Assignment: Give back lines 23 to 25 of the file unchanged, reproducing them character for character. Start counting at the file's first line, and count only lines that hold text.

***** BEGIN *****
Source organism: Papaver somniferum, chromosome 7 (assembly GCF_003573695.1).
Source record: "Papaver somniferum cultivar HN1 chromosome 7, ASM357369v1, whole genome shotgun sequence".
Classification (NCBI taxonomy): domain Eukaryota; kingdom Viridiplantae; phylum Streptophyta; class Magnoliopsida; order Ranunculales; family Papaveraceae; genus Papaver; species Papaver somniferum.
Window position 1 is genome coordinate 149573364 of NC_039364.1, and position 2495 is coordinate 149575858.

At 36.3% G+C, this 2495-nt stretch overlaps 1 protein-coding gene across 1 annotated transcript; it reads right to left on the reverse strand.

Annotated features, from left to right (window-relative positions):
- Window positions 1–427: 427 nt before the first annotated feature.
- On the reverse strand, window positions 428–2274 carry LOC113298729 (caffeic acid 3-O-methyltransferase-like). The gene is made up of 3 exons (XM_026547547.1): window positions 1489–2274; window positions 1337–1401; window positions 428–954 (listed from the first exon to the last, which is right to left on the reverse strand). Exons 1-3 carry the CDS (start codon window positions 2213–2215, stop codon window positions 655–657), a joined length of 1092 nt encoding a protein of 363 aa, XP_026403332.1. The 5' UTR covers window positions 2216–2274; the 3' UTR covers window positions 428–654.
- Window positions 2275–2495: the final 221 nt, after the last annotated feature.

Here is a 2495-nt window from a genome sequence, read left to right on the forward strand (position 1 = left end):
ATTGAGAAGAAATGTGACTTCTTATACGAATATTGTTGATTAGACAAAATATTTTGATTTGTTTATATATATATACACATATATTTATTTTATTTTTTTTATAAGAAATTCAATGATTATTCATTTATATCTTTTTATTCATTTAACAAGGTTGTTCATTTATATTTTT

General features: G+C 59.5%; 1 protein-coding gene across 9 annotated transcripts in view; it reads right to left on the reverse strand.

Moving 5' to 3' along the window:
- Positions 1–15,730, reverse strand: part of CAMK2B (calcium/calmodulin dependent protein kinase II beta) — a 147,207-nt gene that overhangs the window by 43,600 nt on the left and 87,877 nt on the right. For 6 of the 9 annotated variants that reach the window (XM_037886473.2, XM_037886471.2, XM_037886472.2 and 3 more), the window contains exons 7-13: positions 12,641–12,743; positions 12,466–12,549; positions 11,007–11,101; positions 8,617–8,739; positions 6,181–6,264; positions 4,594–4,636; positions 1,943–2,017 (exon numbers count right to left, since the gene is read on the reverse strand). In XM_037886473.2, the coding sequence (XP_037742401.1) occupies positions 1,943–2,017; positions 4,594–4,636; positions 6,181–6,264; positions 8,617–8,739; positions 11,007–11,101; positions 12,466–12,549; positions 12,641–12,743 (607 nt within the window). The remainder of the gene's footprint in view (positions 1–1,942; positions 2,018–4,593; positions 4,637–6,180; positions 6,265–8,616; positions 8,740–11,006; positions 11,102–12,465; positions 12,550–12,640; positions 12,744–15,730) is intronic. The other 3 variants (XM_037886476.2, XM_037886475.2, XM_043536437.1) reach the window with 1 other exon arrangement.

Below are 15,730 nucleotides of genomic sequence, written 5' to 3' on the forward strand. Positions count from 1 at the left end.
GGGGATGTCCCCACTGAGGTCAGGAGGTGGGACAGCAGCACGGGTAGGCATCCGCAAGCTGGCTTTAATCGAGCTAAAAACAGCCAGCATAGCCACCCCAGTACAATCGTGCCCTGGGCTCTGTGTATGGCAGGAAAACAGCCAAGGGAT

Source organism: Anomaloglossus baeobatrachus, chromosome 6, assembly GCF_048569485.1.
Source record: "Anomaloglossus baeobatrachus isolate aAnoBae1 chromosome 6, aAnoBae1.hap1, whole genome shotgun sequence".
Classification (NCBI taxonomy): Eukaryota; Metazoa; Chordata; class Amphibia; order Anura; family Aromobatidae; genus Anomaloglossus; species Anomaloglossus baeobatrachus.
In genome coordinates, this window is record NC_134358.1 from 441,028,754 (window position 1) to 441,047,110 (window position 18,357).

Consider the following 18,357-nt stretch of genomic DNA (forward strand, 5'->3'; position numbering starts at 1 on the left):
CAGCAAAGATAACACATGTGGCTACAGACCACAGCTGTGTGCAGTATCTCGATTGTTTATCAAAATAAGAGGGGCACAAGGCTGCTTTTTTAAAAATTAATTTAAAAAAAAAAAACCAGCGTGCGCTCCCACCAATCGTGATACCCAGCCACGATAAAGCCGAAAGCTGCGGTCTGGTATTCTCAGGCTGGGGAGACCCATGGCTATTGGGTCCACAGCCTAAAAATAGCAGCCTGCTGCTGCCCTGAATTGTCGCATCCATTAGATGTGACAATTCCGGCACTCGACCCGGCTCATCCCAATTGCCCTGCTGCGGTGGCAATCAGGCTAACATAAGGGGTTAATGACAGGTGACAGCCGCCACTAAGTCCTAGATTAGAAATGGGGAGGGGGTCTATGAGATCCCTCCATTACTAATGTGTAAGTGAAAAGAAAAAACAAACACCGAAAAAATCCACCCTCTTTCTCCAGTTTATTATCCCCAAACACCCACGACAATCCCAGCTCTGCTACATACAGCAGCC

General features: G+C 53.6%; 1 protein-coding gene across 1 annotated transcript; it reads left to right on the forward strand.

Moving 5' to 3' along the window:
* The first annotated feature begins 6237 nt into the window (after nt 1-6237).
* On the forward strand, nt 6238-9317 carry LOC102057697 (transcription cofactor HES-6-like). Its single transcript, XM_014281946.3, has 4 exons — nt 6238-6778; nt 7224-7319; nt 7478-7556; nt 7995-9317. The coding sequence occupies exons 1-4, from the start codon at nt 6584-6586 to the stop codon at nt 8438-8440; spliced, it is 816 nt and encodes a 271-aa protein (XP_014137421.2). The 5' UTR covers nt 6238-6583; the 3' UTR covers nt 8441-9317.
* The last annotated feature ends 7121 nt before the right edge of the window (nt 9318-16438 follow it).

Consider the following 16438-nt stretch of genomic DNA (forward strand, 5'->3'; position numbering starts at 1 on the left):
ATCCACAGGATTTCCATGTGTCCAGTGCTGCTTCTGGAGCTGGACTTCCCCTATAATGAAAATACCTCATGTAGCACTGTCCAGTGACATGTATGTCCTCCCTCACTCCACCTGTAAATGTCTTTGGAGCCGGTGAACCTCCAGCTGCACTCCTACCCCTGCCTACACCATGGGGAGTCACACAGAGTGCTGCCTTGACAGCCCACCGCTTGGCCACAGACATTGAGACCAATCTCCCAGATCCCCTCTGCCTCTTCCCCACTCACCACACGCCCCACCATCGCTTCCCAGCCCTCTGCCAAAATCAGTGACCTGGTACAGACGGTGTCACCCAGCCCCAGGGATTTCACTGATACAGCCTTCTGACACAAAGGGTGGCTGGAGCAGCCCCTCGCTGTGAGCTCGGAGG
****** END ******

General features: G+C 53.6%; 1 protein-coding gene across 1 annotated transcript; it reads left to right on the forward strand.

Moving 5' to 3' along the window:
* The first annotated feature begins 6237 nt into the window (after nt 1-6237).